L. Ward Abel, three poems
It was July 1969 down on Lake Sinclair.
Outside was a night as loud as Mombasa.
Inside the astronauts came down a blurry
black and white ladder, likewise the old TV.
My crewcut years then at ten were just
a clutching of books near two-hundred
year old nesting-oaks. I lurked at the edge
of reddish water and miles-dark hardwood
under yin/yang skies. Later in that cabin
I tried to sleep, maybe channel astronaut
dreams but settled on the hawk
dreaming floodlit over the boathouse,
her shadow pouring out to find me.
Small green rooms. Large space. The doorknobs are no
match for an ocean twenty miles west of this old river-house.
It sits half a block off the channel and feels the pull from
the only moon we’ve ever known. In the morning she
finds her voice again in sweet-water-springs now black
with buried canopy. Only a few walls of the Tamiami
persuasion survive along old forty-one where even rust
goes home. But from a thousand hinges, tacks and rubble
of a pulled-down garage long gone on the property line
comes a bloom.
Mornings at My Angkor Wat
Few places won’t yield to sky.
But these wide massive stands
confront almost any godhead.
The interior has little solid floor
unless you count canopies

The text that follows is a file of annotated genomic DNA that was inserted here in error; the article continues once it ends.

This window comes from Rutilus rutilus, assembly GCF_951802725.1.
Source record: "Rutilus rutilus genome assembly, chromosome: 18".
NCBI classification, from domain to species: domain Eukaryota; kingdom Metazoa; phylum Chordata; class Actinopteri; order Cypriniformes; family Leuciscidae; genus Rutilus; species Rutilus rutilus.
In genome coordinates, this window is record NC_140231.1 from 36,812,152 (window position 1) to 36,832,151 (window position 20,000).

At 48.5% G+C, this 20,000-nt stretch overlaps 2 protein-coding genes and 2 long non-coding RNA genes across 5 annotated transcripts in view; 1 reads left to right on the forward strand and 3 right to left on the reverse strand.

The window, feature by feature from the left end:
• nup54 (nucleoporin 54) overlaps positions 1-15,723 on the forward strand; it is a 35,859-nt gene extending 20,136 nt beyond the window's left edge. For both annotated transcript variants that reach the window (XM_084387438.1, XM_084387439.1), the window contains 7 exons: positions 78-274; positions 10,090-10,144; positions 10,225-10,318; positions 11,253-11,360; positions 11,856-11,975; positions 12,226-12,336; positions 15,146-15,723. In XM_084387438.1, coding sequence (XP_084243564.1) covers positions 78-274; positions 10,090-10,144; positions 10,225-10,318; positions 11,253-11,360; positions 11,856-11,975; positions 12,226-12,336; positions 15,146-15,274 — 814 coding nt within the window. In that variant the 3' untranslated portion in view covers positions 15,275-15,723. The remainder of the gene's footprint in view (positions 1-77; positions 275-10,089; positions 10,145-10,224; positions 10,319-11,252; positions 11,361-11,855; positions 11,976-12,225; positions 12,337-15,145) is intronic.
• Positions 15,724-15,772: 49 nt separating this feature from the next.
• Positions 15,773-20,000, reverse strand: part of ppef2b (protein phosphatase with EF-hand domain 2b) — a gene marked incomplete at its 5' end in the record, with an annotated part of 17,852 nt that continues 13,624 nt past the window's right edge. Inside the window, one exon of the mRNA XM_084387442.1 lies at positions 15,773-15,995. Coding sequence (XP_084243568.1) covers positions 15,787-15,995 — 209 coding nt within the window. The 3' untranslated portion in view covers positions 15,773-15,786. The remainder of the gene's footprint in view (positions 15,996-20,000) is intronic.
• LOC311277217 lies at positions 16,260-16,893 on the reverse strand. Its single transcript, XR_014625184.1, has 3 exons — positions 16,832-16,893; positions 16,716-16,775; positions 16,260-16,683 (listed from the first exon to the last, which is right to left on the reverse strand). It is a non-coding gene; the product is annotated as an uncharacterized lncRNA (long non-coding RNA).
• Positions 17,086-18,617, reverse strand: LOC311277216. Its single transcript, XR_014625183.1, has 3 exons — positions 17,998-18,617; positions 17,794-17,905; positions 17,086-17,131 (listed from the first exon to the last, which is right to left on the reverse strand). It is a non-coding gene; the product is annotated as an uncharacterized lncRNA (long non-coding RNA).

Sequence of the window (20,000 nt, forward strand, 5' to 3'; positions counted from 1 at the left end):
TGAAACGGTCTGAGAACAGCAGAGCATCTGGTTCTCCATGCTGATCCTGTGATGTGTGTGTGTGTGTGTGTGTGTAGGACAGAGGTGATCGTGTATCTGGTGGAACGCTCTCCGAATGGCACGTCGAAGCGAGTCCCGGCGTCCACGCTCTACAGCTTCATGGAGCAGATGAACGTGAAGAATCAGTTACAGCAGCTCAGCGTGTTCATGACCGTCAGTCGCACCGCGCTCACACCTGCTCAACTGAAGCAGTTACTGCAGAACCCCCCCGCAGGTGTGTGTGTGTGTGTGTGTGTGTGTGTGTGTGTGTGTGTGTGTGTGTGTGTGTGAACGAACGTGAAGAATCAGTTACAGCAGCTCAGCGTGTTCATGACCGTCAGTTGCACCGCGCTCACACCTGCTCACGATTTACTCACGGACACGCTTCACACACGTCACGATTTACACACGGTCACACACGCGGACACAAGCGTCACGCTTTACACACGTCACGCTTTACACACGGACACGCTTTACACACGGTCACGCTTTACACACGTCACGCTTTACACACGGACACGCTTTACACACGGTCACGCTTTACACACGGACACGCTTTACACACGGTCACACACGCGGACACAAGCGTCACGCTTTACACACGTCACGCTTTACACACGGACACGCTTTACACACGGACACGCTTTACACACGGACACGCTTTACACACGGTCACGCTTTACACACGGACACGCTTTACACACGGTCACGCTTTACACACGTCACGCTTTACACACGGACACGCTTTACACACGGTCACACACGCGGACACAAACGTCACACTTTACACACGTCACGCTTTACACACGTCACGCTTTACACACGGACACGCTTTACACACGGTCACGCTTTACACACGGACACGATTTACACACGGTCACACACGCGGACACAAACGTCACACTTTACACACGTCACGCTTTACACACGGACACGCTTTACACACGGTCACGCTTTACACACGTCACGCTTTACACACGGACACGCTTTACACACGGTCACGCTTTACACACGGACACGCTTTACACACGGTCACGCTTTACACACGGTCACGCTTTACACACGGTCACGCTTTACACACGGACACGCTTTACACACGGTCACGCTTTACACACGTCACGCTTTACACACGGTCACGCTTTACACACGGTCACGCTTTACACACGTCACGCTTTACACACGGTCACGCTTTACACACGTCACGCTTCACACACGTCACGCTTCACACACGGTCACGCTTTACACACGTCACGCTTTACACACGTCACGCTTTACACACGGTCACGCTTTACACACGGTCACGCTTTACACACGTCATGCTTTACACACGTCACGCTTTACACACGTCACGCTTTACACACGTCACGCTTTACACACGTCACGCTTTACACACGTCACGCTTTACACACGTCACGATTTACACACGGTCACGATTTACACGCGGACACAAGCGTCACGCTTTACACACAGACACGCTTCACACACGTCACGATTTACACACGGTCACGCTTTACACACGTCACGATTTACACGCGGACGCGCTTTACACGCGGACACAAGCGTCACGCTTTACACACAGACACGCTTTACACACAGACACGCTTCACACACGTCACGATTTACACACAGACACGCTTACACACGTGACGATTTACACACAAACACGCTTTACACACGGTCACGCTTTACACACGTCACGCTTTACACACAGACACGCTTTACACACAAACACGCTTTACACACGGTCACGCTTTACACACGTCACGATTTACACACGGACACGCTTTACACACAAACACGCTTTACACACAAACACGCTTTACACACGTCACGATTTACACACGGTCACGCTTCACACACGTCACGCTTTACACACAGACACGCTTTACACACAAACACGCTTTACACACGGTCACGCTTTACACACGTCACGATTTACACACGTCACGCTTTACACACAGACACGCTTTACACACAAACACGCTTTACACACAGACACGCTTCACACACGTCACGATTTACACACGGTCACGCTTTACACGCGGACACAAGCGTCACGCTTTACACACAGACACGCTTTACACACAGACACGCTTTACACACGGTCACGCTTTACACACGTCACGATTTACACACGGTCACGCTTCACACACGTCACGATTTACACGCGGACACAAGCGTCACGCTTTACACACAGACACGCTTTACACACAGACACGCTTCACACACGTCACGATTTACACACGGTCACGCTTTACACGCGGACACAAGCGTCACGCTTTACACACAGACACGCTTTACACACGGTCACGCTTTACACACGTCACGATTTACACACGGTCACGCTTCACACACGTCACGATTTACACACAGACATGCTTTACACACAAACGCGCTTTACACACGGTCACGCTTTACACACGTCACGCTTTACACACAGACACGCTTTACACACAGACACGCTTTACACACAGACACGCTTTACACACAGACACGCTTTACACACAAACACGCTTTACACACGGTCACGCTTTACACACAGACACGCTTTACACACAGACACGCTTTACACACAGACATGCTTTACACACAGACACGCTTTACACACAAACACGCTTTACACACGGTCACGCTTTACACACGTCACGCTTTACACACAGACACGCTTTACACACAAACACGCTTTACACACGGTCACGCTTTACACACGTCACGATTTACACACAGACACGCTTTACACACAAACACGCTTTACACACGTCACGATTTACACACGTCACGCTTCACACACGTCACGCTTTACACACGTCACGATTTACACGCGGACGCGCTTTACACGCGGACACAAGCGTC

given way to great leas.
Sometimes a dry-season patch
can expose a thirty-mile view.
Still, what hard vantage
the night gives. Even out here a glow.
I’d like to cut the feed. To shut down
the juice. And just be.
Holed up for good, mornings
at my Angkor Wat would make
a home here along the seldom roads
where I’d charge for admission to myself
so I can pay me back all the things
L. Ward Abel, poet, composer and performer of music, teacher, retired lawyer, lives in rural Georgia, has been published hundreds of times in print and online including The Reader, Snow Jewel, Indian Review, Versal (Two), Yale Angler's Journal, Istanbul Review, Ha!Art, and others, and is the author of nine chapbooks and one full collection of poetry, including Peach Box and Verge (Little Poem Press, 2003), Jonesing For Byzantium (UKA Press, 2006), The Heat of Blooming (Pudding House Press, 2008), American Bruise (Parallel Press, 2012), Little Town Gods (Folded Word Press, 2016), A Jerusalem of Ponds (erbacce-Press, 2016), and Digby Roundabout (Kelsay Books, 2017)